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Prostate cancer is a malignant tumour that grows in the prostate, a walnut-sized gland below the bladder in men that produces semen. Most prostate cancers are slow-growing but there are aggressive cases, and the cancer can spread to other parts of the body, especially the bones and lymph nodes.
In many cases, there are no symptoms, and it is believed that as many as 80 per cent of men who reach the age of 80 will have prostate cancer. As most cases are slow-growing, many will, in fact, die of other ailments of old age without ever realising that they have the cancer.
When symptoms do emerge in more advanced stages, they include weight loss, pelvic pain, back or hip pain and urinary difficulties, such as burning or pain during urination, the inability to urinate or blood in the urine.
Prostate cancer is graded according to the Gleason system, which measure how well or how poorly organised the cancer cells are, under the microscope.
Grade 1: Cancerous tissue looks much like normalprostate tissue.
Grade 2 to 4: Some cells look like normal cells, some do not.With features that vary in between the two extremes.
Grade 5: Cancer cells and growth patterns look very abnormal.
Since prostate cancers often have areas with different grades, a grade is assigned to the 2 areas that make up most of the cancer. These 2 grades are added together to yield the Gleason score between 6 and 10.
A Gleason score of 6 or less indicates a less aggressive cancer. A score of 7 and above is considered aggressive and more likely that the cancer will grow and spread quickly.
In some cases, because prostate cancer may take many years to progress, and treatment does have its risks, doctors may choose to simply monitor the tumour rather than treat it immediately. The indication for treatment therefore depends on many factors such as the extent of cancer, symptoms, age, and general health of the patient.
In patients with localised disease and who needs treatment, surgery and/or radiation, with or without hormonal treatment may be considered.
In patients with advanced prostate cancer, many treatment options are now available.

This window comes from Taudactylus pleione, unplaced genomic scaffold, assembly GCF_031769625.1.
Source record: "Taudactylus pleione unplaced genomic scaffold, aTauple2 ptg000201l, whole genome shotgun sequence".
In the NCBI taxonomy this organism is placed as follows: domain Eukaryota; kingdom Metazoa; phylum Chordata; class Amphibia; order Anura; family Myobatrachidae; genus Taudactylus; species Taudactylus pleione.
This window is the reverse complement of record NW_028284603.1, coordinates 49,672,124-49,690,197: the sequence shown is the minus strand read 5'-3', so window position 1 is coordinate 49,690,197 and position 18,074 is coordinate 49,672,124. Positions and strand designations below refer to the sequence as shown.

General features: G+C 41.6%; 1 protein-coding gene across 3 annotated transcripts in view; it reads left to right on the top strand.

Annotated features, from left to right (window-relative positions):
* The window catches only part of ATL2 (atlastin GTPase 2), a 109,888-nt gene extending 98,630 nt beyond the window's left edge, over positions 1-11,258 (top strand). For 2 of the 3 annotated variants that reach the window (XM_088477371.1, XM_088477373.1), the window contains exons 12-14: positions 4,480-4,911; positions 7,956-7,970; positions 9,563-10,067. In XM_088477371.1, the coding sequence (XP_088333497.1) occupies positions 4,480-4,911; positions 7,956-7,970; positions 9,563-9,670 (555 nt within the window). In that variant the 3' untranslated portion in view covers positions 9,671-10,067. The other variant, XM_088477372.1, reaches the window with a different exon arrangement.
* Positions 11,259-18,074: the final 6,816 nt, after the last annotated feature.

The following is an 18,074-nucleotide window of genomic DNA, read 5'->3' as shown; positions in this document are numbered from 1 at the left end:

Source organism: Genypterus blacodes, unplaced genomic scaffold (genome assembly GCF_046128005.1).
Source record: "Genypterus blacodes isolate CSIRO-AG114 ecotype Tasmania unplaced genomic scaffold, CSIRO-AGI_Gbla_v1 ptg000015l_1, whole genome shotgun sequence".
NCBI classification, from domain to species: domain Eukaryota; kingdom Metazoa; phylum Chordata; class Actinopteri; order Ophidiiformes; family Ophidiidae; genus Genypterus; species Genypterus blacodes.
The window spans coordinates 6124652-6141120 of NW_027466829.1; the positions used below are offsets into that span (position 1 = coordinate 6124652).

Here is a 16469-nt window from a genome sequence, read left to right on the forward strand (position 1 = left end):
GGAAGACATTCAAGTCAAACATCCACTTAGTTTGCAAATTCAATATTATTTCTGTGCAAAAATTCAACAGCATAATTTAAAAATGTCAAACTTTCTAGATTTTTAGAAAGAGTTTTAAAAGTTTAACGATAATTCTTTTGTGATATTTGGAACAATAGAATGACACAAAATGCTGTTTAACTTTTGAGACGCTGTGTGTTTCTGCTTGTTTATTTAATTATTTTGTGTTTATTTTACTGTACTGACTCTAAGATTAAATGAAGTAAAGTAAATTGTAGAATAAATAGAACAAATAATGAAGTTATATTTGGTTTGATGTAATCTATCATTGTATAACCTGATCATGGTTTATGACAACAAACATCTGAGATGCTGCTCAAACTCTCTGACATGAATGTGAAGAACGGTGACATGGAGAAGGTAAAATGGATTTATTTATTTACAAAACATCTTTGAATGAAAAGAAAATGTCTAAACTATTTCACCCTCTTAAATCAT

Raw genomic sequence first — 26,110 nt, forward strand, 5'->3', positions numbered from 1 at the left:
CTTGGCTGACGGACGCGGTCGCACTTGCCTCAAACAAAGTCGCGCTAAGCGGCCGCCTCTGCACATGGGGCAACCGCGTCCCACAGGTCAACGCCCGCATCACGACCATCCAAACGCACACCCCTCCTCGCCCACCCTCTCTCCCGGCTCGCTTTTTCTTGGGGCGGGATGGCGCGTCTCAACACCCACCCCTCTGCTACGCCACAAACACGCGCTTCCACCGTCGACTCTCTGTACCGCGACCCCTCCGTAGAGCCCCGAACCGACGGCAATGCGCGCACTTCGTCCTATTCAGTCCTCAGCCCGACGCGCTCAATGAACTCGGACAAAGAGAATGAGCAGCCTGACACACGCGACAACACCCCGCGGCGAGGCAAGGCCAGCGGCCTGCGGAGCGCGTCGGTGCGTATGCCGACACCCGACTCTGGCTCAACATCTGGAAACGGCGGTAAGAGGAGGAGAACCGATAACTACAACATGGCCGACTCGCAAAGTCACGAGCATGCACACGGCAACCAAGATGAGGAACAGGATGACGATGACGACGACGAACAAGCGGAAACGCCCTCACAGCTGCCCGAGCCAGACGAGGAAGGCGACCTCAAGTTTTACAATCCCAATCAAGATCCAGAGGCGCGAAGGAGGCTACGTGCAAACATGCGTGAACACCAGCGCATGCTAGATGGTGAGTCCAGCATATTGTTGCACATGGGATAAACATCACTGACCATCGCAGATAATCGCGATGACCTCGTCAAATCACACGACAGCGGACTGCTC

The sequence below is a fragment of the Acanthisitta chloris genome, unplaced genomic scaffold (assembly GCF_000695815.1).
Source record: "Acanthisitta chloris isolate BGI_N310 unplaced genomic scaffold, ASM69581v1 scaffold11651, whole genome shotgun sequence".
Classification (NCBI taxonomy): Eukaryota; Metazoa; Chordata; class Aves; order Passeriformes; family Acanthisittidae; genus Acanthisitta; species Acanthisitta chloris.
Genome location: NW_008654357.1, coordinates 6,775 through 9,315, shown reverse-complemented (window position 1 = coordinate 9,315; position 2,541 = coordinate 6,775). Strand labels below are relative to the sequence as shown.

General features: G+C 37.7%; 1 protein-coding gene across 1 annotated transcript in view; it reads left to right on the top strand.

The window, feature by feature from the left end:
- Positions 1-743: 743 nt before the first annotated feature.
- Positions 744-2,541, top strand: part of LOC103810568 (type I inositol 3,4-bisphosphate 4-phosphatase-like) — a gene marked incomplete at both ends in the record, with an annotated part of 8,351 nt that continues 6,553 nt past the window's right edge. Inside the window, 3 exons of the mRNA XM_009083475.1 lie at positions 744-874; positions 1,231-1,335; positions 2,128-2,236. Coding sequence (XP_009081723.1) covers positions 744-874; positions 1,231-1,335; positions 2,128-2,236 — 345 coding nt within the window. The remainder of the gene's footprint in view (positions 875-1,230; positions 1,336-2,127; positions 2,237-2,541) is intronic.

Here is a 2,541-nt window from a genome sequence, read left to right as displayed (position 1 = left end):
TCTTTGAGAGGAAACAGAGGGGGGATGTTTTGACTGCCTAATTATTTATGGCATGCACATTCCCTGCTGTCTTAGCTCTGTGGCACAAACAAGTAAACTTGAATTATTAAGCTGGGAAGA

What Is The Best Approach To Care?
The development of a treatment plan by a multi-disciplinary team – surgeons, pathologists, radiologists, medical and radiation oncologists, radiologists, social workers and nurses to diagnose, treat and manage the condition has shown to improve the outcome for patients with cancer.
Who is at Risk of Prostate Cancer and How Can One Prevent It?
Age is one factor, with men in their 40s having a risk of just one in 200,000, in their early 50s, it jumps to 12 per 100,000, while men in their 60s have a 12 out of 10,000 chance of being diagnosed with prostate cancer.
People, who are obese, eat excessive amounts of meat or food high in animal fat also have an increased risk of prostate cancer. Also in the higher-risk group are men with a family history of prostate cancer.
A healthy lifestyle, with lower meat consumption, therefore, goes a long way in helping to prevent prostate cancer as well as other cancers.
CanHOPE is a non-profit cancer counselling and support service provided by Parkway Cancer Centre, Singapore. CanHOPE consists of an experienced, knowledgeable and caring support team with access to comprehensive information on a wide range of topics in education and guidelines in cancer treatment.
The CanHOPE team will journey with patients to provide support and personalised care, as they strive to share a little hope with every person encountered.